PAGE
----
UKTC Archive

RE: Biodisc effluent - impact to trees?

Subject: RE: Biodisc effluent - impact to trees?
From: "Phillip Ellis"
Date: Dec 21 2017 12:18:11
Must be the lanolin that gives it the smell.

From Wikipedia:
Plasticine is approximately 65% bulking agent, (principally gypsum), 10% 
petroleum jelly, 5% lime and 10% lanolin and stearic acid. It cannot be 
hardened by firing, melts when exposed to heat, and is flammable at higher 
temperature.



-----Original Message-----
From: uktc-request@xxxxxx.tree-care.info 
[mailto:uktc-request@xxxxxx.tree-care.info] On Behalf Of Bill Anderson
Sent: Thursday, December 21, 2017 12:09 PM
To: UK Tree Care <uktc@xxxxxx.tree-care.info>
Subject: Re: Biodisc effluent - impact to trees?

I'd have thought that the liquid would be a problem even if it was just 
water; wouldn't that lead to anaerobic conditions and root death?

Smells like plasticine? As a child I was convinced plasticine was made out of 
sewage waste, largely on account of the odour when we went past the treatment 
plant in the Lower Don Valley!

Bill.

On 21 December 2017 at 11:51, Jerry Ross <trees@xxxxxxxxxx.co.uk> wrote:

It strikes me that making an application of sewage sludge is one 
thing; providing a supply of 1-2 cubic metres of nutrient rich liquid 
every day is another. I'd be surprised if it didn't adversely affect 
established trees down-slope. If nothing else, it would surely affect 
the mycorrhizae, would it not?



On 21/12/2017 10:44, "Phillip Ellis" (elsteadbysea@xxxxxxxxxxx.com) wrote:

Many years ago we used sewage sludge at Aldershot entirely as topsoil 
to landscaping of new army married quarters.
It was suggested the sludge dated back to the Boer war late 1800's,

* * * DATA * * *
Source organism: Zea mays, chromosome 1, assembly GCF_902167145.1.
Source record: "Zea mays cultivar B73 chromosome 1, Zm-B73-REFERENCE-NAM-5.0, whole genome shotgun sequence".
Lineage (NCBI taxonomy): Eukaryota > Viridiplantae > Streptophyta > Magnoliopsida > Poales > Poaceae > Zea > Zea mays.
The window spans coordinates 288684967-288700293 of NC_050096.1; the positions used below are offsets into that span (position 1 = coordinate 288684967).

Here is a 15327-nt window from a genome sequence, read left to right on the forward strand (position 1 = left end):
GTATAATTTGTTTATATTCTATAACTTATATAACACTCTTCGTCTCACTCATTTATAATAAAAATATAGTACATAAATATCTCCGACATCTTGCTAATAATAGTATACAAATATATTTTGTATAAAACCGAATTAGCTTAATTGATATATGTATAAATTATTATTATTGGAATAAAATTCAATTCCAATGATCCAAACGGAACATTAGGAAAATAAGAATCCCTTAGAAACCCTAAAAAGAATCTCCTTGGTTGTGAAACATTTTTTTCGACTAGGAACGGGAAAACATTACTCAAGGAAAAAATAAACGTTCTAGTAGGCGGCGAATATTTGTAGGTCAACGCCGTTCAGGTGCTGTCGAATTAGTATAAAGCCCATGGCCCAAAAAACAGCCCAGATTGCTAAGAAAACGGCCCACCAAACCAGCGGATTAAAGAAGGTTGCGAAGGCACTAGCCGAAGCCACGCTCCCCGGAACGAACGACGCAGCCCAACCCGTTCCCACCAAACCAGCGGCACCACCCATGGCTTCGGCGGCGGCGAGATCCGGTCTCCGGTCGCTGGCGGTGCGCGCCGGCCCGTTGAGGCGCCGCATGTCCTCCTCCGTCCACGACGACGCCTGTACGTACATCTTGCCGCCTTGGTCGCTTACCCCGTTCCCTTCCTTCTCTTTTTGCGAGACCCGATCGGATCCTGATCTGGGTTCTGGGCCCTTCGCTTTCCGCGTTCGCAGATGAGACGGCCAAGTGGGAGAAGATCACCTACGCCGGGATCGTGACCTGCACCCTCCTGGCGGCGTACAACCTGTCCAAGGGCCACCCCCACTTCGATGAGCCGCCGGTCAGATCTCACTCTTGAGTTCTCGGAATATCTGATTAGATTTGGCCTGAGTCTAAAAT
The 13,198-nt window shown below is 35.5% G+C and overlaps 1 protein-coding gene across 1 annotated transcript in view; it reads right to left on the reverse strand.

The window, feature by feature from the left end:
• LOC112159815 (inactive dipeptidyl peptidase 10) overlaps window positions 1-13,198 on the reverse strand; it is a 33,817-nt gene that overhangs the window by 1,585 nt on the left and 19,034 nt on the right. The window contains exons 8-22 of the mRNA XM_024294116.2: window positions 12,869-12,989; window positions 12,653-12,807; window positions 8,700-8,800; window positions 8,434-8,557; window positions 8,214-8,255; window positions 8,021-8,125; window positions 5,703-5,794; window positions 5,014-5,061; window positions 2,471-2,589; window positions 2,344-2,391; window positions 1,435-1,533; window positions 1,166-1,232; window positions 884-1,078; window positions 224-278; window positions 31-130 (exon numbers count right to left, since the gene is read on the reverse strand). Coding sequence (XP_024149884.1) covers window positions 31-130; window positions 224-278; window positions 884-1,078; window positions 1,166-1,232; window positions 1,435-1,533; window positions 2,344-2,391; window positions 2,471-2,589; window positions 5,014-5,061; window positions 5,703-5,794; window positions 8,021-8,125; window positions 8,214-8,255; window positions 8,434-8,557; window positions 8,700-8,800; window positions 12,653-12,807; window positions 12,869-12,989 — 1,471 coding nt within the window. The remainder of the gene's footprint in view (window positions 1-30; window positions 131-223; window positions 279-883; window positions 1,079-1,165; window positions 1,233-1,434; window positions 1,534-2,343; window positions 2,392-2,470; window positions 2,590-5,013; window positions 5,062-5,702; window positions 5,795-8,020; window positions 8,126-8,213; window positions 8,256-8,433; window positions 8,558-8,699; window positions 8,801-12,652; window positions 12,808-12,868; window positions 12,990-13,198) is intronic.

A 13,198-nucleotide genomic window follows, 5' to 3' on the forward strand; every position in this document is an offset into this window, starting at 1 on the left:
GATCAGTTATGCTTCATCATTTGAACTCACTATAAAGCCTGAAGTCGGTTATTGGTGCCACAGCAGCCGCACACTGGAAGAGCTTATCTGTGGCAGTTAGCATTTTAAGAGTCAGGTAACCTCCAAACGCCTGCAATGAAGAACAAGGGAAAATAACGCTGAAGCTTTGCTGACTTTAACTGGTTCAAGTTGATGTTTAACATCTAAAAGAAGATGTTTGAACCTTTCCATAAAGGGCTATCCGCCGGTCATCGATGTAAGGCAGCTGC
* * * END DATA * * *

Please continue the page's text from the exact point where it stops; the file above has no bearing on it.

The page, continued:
not even I go back that far!
Everything grew and as far as I know still survives.


Phillip Ellis


-----Original Message-----
From: uktc-request@xxxxxx.tree-care.info 
[mailto:uktc-request@xxxxxx.tre e-care.info] On Behalf Of Edmund 
Hopkins
Sent: Thursday, December 21, 2017 10:30 AM
To: UK Tree Care <uktc@xxxxxx.tree-care.info>
Subject: RE: Biodisc effluent - impact to trees?

Sewage sludge, which may or may not be the same thing, was widely 
used in forestry so there should be some data hopefully on line at Forest 
Research.
I have used it as pit fill when employed as a young man and remember 
2 things, the smell which was like plastercine, and the heat, which 
was welcome in the bitterly cold.

Edmund Hopkins
Tree Officer
Heritage and Urban Design
City Planning
0115 XXXXXXX


-----Original Message-----
From: uktc-request@xxxxxx.tree-care.info 
[mailto:uktc-request@xxxxxx.tre e-care.info] On Behalf Of Igoea, 
Andrew
Sent: 21 December 2017 10:20
To: UK Tree Care <uktc@xxxxxx.tree-care.info>
Subject: Biodisc effluent - impact to trees?

Hi All,

Has anyone had experience with assessing the impact of discharging 
biodisc effluent (treated sewage) into the rooting zone of trees?

The treated effluent will contain 10mg/L suspended solids and 3.8mg/L 
ammonia, and will have a BOD of 10mg/L. The output could be between 
1-2 cubic metres per day.

The treatment facility is at the top of a steep bank and the trees 
are below it.

I know the proposal will impact the moisture content and chemical 
composition of the soil, which could impact the mycorrhizal 
associations and soil fauna, but will it have a significant 
detrimental impact on the trees?

Regards,

Andrew Igoea  | Arboricultural Officer Forestry, Amenity and Lands 
Directorate | Department of Environment, Food and Agriculture Thie 
Slieau Whallian | Foxdale Road | St Johns | Isle of Man | IM4 3AS
TEL:  (+44) 01624 XXXXXX | MOB: (+44) 07624 XXXXXX | E-MAIL:
andrew.igoea@xxxx.im<mailto:andrew.igoea@xxxx.im>



Isle of Man. Giving you freedom to flourish


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The UKTC is supported by Bosky Trees arboricultural consultancy
http://www.boskytrees.co.uk/